From Publisher’s Weekly:
Sue Burke's SEMIOSIS,
a novel of first contact, a multi-generational story about colonists on a planet where plants are the dominant life forms – and they see animals, including humans, as their pawns, to Jennifer Gunnels at Tor, in a nice deal, for publication in January 2018, by Jennie Goloboy at Red Sofa Literary.
My novel is going to be published! Thank you, Jennie Goloboy, for all your work to sell it, and thank you, Jennifer Gunnels, for buying it.First question: What is semiosis?
Here’s a definition: “Semiosis (from the Greek verb sēmeiô,
"to mark") is any form of activity, conduct, or process that involves signs, including the production of meaning; an action or process involving the establishment of a relationship between a sign and its object and meaning.” Semiosis encompasses more than semantics, which focuses on language. It can include both human and nonhuman systems that use chemical, auditory, visual, or tactile signs to pass on information.Second question: Is this a first novel?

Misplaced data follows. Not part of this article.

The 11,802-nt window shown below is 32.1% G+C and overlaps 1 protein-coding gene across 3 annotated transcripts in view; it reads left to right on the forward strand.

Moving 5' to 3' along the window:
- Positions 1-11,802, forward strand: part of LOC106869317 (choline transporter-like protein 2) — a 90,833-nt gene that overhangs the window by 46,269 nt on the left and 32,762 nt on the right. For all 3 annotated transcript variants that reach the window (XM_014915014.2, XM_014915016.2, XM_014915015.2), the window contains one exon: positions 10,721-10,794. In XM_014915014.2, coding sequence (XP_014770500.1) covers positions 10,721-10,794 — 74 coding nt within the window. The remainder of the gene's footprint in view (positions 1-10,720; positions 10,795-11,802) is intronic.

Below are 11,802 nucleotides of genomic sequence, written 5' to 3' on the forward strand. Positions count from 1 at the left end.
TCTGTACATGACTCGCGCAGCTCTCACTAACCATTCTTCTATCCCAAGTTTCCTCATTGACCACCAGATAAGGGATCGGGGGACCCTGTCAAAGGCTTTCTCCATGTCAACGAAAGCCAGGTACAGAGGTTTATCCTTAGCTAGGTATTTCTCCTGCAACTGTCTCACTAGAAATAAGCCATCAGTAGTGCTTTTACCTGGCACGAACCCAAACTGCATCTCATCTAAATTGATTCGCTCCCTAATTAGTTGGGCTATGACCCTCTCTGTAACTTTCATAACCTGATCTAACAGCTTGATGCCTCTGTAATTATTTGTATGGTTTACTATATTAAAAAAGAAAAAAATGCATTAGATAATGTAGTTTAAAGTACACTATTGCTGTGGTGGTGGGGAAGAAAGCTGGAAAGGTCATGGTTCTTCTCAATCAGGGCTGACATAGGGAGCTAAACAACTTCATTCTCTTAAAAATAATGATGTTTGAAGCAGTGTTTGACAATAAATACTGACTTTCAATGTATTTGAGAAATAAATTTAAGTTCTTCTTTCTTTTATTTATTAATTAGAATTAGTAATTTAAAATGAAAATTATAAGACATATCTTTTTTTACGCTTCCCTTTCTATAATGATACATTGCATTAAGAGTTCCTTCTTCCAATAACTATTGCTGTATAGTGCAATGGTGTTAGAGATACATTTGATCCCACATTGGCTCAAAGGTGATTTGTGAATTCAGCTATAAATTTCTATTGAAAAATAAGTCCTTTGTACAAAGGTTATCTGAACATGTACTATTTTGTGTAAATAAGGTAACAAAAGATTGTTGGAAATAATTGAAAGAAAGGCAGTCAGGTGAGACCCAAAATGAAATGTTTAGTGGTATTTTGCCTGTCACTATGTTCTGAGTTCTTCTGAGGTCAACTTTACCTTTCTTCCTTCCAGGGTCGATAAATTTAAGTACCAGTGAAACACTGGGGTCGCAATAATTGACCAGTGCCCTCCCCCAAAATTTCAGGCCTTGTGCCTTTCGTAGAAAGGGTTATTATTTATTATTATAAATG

Yes, and with luck, not the last. I actually finished this book in 2004, and then a bunch of stuff happened – or failed to happen – and the moral of the story is never give up.Third question: Dominant plants? Really?
Years ago, one of my houseplants killed another plant. At first, I thought it was my fault because I should have been more attentive, like a proper indoor gardener. Then a few months later, now vigilant, I caught a philodendron about to attack another plant. So I did some research and learned that plants are horrible and vicious to each other – and when it comes to animals, they’re coldly manipulative.
Horrible, vicious, and manipulative – on Earth. What would happen on a different planet with a little more time to evolve?
I still have houseplants, by the way, but I don’t trust them.
— Sue Burke